|The UARC 146.62 repeater
1999 Workparty news
This is a historical page detailing some of the work, effort and people involved in the rehabilitation and restoration of the Scott's Hill building. Unfortunately, it is not possible to give credit to everyone that was involved in this project, but we believe that we have covered the high (and low) points!
We have also chronicled work parties at the Scott's Hill
site that occurred in 1998
- go here to see and read more
those work parties.
Scotts Hill Project Update 3 July 1999
Today five of us ( Clint Turner, Gordon Smith, Gregg Smith, Randy Finch and I) visited the repeater site, examined the building, towers, and grounds, discussed our options, and made a number of decisions. Issues such as locating the cable penetrations, nature of single point ground, tying in the electrical ground, method of insulating, were discussed in depth.
The following committee/project assignments were either handed out/accepted/defaulted or extended from previous work last year (no railway assignments here ;-) ).
Work for July 5:?
Work for July 10:
Randy to obtain:
Miscellaneous items to bring:
Scotts Hill Project Workparty Report, July 10, 1999
I would like to extend a big Thank You to all who took part in the work party yesterday on Scott's Hill.
I am currently tending a nice crimson sunburn and aching muscles, as I am certain are some or you. The weather was great as well as the vista.
Accomplished, in no small part under the professional supervision and hard work of Gregg, an Don were the following:
Our next trip to the site, which will likely be scheduled for either July 31st or Aug 7th will involve the following projects:
First, verify that the roof has not leaked since the July 10 work - if no rain in the interim then test with lots of water on the roof.
Scott's Hill July 30th , 1999, Workparty Report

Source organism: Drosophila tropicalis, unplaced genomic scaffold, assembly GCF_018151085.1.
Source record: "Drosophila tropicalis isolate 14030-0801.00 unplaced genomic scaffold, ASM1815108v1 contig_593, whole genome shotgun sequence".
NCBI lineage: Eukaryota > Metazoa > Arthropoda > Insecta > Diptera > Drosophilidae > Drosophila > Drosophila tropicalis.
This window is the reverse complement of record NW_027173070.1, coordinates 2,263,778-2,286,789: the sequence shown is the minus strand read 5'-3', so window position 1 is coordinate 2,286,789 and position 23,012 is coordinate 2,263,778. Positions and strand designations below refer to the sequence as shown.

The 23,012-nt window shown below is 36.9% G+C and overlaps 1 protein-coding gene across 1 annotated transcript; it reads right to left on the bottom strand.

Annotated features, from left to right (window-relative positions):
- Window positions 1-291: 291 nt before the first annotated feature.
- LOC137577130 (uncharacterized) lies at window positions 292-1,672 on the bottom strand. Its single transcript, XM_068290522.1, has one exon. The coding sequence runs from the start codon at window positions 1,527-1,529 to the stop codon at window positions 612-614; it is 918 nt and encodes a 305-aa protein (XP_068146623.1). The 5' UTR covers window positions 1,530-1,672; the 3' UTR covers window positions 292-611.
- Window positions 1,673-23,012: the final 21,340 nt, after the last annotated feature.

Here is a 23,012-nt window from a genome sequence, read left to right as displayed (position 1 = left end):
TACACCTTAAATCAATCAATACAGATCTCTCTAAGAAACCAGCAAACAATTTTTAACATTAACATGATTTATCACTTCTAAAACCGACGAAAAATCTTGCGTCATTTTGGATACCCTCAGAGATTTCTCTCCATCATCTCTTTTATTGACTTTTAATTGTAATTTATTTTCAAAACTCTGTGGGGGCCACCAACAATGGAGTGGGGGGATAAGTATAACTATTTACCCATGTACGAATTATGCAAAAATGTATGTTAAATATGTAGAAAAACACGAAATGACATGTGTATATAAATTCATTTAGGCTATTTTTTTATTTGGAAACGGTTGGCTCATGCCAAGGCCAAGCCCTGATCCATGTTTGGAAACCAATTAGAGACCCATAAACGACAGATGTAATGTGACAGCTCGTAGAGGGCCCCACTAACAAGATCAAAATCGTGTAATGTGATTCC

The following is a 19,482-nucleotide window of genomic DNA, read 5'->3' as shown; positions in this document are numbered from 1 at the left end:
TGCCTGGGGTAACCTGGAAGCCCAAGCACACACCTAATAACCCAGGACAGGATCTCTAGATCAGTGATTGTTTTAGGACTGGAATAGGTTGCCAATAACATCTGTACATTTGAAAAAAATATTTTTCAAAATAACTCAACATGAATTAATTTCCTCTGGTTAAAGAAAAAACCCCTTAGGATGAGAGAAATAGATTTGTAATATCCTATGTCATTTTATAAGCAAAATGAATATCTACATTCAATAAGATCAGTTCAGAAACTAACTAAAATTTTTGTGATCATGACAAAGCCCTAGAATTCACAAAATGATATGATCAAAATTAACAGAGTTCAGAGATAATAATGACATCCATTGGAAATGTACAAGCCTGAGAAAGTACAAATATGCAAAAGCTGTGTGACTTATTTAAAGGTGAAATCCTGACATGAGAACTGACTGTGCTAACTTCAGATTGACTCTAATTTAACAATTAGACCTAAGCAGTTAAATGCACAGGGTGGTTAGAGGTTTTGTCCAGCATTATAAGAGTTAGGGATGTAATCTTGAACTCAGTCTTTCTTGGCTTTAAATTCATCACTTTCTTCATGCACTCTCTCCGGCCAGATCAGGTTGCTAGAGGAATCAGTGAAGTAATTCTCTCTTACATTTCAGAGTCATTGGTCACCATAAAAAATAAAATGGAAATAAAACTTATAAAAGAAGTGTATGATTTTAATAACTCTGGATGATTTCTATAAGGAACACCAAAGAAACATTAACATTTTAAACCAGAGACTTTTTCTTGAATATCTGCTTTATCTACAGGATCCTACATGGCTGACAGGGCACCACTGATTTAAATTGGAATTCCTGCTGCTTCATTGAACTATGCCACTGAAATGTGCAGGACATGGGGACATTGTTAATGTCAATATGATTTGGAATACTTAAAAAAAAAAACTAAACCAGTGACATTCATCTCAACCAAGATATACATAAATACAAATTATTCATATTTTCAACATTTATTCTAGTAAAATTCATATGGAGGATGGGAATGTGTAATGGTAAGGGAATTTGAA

The small (six) workparty accomplished a great deal on the 31st , though it was a very long day. We gathered at the Park-n-Ride at 8:00 AM and were on the site about 45 minutes later. Don Rawlins - N7YUQ, Fred Westergard - KB7VIL, Gregg Smith - KD7APW, Preston Brooksby - KC4GTL Clint Turner - KA7OEI, and myself made up the party.
We had two primary objectives:
There was a minimal (a few teaspoons full) amount of water on the floor, stored building materials, and wall insulation when we arrived. When we began tearing off and removing the old roofing materials though we found large puddles of water under the roll roofing and the entire roof substrate was generally saturated. In addition there was minimal bonding between the roofing material and the underlying substrate. It is our best guess that because the existing gravel embedded tar roof had not been removed, it left the roll roofing subject to easy penetration by the rock chips from even light foot traffic. Anyone there while we placed the towers last September will recall that we had as many as four or five people on top of the roof at times.
I have had many suggestions over the past few weeks regarding solutions to the leaking roof. I would like to thank all those who took the time to send me their ideas. The were several overriding considerations which led us to the decision to use the cold application of fiberglass reinforced modified bitumen material (bitchathane - sic).